It’s May 1968 and Jean-Luc Godard is marching along a Paris boulevard during an anti-establishment demo. On the face of it, things couldn’t be better for the leading light of the nouvelle vague: the great director is spending his spring lobbing stones at the riot police, haranguing students at sit-ins, and making love to his beautiful wife Anne Wiazemsky, nearly 20 years his junior and the star of his new film.

But, just then, a demonstrator sidles up and praises Godard’s early films – A Bout de Souffle with Jean-Paul Belmondo, Le Mepris with Brigitte Bardot. As the fan heaps on more praise, Godard’s face gets longer and longer. Doesn’t this guy realise that the old Godard is dead? That he has disowned those films?
See full article at The Guardian - Film News »

'Manifesto' Review: Cate Blanchett, 13 Roles, One Genius Acting Showcase

'Manifesto' Review: Cate Blanchett, 13 Roles, One Genius Acting Showcase
Take one Oscar-winning actor. Pair her with a German visual artist, one with a puckish sense of humor. Give her 13 different roles, including female archetypes ranging from a Southern housewife to a blow-dried broadcast newsreader, and pray that Cindy Sherman doesn't sue. And then give her some of the most (in)famous declarations of sociopolitical/artistic intent ever written – Marx to Maples Arce, Dziga Vertov to Guy Debord, Dada to Dogme '95 – to speak in lieu of dialogue, while totally in character. At this point, you are either breathing heavy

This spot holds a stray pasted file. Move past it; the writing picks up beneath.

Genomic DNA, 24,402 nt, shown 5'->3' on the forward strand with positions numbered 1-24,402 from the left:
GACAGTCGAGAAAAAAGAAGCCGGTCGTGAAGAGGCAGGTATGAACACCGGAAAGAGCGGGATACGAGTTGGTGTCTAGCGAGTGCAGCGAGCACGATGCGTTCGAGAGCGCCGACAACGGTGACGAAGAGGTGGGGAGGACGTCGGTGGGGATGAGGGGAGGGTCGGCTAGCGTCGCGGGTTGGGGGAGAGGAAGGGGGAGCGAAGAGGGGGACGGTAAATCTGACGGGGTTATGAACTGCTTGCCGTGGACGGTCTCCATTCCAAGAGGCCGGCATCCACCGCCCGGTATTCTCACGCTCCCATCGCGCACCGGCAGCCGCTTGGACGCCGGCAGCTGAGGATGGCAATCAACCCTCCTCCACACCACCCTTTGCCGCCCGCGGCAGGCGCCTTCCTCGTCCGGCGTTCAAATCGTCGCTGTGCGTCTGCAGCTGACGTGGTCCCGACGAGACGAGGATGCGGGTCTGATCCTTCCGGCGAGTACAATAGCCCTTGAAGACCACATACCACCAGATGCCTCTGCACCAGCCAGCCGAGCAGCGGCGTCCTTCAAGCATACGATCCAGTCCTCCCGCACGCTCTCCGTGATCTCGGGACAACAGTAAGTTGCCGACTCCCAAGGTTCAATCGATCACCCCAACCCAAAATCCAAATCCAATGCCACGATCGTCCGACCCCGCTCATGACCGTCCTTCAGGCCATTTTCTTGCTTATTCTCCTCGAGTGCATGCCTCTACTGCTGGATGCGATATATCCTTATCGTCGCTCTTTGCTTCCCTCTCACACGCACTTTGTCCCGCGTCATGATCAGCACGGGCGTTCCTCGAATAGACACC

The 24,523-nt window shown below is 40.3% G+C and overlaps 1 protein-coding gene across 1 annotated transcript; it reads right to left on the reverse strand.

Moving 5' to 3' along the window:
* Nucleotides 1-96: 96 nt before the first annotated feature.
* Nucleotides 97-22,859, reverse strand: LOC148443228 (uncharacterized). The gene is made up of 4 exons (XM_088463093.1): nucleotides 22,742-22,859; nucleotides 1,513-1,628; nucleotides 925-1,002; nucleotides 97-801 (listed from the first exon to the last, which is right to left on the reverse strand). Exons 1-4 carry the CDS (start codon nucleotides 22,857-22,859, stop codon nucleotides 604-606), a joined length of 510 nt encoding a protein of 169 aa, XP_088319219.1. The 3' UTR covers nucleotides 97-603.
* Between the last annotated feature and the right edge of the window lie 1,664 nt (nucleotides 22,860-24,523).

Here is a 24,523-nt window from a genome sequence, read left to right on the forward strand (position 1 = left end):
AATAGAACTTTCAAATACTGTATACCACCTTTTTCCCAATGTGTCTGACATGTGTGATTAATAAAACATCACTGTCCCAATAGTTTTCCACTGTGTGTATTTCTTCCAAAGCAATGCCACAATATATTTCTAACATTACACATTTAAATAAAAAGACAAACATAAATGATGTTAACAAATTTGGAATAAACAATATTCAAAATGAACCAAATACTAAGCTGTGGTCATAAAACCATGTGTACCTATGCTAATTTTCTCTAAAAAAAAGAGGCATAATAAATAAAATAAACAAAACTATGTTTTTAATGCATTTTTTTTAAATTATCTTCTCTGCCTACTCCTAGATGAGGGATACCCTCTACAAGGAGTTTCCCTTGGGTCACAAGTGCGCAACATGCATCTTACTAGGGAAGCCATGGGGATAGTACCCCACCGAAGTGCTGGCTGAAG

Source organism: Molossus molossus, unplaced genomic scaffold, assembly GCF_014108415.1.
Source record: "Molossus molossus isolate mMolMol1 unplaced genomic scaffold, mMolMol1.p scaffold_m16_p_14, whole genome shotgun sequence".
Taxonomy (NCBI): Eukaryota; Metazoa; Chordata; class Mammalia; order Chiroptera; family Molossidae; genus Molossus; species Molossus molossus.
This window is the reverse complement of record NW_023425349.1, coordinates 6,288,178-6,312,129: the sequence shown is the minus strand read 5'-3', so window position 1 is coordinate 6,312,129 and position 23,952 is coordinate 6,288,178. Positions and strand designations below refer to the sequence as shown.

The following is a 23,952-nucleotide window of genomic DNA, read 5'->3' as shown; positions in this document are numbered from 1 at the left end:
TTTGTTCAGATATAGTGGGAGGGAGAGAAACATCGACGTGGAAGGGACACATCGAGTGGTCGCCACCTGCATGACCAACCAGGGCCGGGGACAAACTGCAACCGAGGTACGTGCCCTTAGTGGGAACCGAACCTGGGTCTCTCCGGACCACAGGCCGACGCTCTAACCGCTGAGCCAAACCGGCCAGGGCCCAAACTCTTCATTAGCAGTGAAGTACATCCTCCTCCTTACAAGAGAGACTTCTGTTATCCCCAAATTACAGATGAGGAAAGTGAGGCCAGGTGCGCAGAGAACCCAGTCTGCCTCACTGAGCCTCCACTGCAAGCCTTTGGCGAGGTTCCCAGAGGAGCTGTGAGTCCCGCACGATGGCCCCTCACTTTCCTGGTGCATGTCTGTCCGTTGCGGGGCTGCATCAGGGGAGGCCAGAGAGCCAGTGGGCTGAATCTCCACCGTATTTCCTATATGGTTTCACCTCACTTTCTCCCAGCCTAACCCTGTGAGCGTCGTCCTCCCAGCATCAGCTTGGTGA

See full article at Rolling Stone »

‘Vertigo’ Revisited: Guy Maddin Explores Hitchcock’s Classic With Found Footage — Sf International Film Festival

‘Vertigo’ Revisited: Guy Maddin Explores Hitchcock’s Classic With Found Footage — Sf International Film Festival
It’s usually unwise to remake a masterpiece, but Guy Maddin has something different planned for “The Green Fog,” a meditation on Alfred Hitchcock’s “Vertigo.” Unlike Gus Van Sant’s much-maligned 1998 shot-for-shot remake of “Psycho,” the Canadian director has revisited the 1958 thriller as an assemblage of old footage from San Francisco, the city where “Vertigo” takes place.

However, the project was never intended to have anything to do with “Vertigo.”

In “The Green Fog — A San Francisco Fantasia,” commissioned by San Francisco Film Society and set to close the San Francisco International Film Festival’s 60th edition on April 16, Maddin and co-directors Evan and Galen Johnson explore what Maddin has called “a rhapsody” on the Hitchcock movie. Set to an original score by composer Jacob Garchik that will be performed live by the San Francisco-based Kronos Quartet, the 63-minute “The Green Fog” reimagines the movie through an assemblage of